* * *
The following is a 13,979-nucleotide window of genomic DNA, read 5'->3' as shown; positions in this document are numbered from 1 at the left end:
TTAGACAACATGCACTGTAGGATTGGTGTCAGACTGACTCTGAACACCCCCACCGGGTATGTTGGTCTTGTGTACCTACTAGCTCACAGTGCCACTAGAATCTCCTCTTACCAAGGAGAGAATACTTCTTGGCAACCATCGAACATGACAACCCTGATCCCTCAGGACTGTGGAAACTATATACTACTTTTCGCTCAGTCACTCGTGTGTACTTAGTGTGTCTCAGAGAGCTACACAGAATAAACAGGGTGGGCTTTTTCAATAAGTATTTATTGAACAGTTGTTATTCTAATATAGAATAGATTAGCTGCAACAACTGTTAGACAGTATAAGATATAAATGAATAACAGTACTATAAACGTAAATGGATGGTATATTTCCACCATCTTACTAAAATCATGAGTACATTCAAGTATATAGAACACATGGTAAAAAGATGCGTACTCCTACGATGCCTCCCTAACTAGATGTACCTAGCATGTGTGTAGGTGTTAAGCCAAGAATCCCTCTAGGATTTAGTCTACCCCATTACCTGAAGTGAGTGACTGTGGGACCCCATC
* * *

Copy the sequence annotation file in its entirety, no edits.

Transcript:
The following is a 13,979-nucleotide window of genomic DNA, read 5'->3' as shown; positions in this document are numbered from 1 at the left end:
TTAGACAACATGCACTGTAGGATTGGTGTCAGACTGACTCTGAACACCCCCACCGGGTATGTTGGTCTTGTGTACCTACTAGCTCACAGTGCCACTAGAATCTCCTCTTACCAAGGAGAGAATACTTCTTGGCAACCATCGAACATGACAACCCTGATCCCTCAGGACTGTGGAAACTATATACTACTTTTCGCTCAGTCACTCGTGTGTACTTAGTGTGTCTCAGAGAGCTACACAGAATAAACAGGGTGGGCTTTTTCAATAAGTATTTATTGAACAGTTGTTATTCTAATATAGAATAGATTAGCTGCAACAACTGTTAGACAGTATAAGATATAAATGAATAACAGTACTATAAACGTAAATGGATGGTATATTTCCACCATCTTACTAAAATCATGAGTACATTCAAGTATATAGAACACATGGTAAAAAGATGCGTACTCCTACGATGCCTCCCTAACTAGATGTACCTAGCATGTGTGTAGGTGTTAAGCCAAGAATCCCTCTAGGATTTAGTCTACCCCATTACCTGAAGTGAGTGACTGTGGGACCCCATC